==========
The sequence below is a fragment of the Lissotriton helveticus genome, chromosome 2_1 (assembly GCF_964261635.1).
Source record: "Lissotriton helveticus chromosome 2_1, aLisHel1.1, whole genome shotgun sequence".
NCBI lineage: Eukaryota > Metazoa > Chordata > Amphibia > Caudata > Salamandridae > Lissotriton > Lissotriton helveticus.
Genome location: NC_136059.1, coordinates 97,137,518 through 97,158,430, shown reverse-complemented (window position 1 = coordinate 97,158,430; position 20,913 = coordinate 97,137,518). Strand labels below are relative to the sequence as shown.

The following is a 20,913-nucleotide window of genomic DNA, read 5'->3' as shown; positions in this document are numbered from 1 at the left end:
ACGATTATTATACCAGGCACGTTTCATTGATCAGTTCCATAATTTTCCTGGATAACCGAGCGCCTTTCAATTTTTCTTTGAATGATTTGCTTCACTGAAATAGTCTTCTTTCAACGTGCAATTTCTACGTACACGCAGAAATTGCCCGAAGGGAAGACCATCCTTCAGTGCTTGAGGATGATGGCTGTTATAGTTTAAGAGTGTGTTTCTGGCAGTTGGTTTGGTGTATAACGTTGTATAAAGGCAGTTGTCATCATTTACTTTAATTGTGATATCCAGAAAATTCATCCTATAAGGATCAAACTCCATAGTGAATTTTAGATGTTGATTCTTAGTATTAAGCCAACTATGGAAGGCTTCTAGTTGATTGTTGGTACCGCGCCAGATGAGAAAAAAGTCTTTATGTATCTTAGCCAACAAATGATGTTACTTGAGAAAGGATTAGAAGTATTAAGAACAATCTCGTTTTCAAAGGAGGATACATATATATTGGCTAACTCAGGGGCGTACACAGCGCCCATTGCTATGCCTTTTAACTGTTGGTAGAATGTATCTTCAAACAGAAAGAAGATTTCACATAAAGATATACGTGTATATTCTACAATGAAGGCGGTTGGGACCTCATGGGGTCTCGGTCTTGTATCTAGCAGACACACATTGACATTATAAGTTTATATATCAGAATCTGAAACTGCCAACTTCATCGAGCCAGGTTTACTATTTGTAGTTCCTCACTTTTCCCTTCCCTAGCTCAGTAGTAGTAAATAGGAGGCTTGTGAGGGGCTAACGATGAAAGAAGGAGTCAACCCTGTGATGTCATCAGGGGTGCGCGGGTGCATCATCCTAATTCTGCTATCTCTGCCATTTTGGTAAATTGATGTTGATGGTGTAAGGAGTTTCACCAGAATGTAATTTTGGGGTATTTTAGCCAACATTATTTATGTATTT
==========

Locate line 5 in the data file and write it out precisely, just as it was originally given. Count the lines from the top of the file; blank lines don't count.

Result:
The following is a 20,913-nucleotide window of genomic DNA, read 5'->3' as shown; positions in this document are numbered from 1 at the left end: